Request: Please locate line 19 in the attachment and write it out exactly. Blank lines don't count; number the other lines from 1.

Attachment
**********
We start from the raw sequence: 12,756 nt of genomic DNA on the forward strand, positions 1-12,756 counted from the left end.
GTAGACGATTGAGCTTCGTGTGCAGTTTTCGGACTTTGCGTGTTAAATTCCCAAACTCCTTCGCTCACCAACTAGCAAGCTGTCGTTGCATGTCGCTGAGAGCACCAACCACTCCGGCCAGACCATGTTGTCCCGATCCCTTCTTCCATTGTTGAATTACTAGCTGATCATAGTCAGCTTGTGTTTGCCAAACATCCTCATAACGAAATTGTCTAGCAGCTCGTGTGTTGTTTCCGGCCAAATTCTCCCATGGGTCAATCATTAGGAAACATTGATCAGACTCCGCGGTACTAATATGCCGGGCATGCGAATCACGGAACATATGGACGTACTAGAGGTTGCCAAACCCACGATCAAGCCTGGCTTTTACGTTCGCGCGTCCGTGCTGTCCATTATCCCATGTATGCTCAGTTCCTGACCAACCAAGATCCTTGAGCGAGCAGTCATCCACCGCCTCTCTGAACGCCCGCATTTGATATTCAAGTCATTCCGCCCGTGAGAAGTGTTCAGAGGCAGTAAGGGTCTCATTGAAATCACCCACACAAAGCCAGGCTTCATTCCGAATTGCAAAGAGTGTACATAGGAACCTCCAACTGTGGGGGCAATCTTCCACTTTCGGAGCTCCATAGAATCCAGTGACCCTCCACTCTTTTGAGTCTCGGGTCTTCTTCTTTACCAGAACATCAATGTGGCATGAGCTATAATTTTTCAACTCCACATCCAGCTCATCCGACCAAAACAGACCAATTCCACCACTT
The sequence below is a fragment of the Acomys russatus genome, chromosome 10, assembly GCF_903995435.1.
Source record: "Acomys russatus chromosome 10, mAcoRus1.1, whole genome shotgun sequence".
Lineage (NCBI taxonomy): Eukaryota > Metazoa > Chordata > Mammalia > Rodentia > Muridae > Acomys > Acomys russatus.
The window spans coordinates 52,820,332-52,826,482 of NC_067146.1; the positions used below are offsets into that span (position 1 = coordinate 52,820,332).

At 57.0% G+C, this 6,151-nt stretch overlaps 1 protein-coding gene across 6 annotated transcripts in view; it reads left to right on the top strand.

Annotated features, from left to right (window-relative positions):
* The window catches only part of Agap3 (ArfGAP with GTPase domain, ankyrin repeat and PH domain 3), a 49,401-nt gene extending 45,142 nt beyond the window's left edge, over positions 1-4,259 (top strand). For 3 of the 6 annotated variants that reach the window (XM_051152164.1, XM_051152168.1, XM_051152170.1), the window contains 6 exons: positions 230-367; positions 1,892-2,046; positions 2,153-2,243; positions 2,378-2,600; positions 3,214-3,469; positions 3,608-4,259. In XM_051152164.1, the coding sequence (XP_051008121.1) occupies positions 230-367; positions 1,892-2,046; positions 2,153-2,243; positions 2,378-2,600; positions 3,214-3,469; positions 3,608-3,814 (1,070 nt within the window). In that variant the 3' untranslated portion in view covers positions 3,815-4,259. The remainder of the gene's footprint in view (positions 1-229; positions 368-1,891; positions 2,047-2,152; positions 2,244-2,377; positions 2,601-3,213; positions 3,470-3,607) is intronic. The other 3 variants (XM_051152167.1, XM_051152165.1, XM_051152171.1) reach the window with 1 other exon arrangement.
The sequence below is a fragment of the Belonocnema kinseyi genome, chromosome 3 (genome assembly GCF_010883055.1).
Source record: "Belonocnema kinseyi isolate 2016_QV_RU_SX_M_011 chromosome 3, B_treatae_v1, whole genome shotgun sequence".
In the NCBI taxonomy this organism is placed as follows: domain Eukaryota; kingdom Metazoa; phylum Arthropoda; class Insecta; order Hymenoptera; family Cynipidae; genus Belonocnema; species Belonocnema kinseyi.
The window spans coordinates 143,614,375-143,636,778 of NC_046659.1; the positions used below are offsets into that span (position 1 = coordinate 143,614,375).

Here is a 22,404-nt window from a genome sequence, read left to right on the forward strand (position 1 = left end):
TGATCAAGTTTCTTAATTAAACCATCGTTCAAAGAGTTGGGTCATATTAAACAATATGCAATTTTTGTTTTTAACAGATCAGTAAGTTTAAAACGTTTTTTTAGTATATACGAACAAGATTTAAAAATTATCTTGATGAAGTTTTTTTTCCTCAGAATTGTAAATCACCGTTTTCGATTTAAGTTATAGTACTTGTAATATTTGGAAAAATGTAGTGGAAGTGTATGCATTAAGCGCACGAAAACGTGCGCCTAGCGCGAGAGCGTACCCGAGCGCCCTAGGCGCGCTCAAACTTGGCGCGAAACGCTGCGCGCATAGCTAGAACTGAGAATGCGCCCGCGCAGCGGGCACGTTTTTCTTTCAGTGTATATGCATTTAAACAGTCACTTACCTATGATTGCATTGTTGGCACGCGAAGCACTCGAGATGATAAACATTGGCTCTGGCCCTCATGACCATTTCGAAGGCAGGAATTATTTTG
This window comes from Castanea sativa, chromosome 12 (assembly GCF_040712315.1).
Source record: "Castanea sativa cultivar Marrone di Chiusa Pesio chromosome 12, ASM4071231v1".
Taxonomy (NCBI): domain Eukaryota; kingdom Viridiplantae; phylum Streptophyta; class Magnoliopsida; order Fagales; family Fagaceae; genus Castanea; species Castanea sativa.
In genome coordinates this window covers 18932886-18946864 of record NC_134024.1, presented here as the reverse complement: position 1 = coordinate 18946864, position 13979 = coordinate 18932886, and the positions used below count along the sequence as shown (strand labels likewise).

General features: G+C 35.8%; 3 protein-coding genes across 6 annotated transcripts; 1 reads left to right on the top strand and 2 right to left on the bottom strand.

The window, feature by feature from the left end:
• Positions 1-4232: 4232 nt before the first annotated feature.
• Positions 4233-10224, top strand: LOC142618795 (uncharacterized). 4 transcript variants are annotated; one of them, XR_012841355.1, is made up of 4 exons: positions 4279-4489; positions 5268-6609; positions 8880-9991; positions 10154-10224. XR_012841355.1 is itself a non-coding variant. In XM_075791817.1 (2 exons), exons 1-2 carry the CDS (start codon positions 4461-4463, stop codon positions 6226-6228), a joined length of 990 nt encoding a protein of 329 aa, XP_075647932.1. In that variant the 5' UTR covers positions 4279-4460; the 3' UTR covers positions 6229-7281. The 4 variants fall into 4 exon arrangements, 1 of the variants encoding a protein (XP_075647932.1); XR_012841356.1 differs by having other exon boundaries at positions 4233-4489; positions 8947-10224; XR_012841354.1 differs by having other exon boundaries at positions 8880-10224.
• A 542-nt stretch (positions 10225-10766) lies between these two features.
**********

In genome coordinates this window covers 18932886-18946864 of record NC_134024.1, presented here as the reverse complement: position 1 = coordinate 18946864, position 13979 = coordinate 18932886, and the positions used below count along the sequence as shown (strand labels likewise).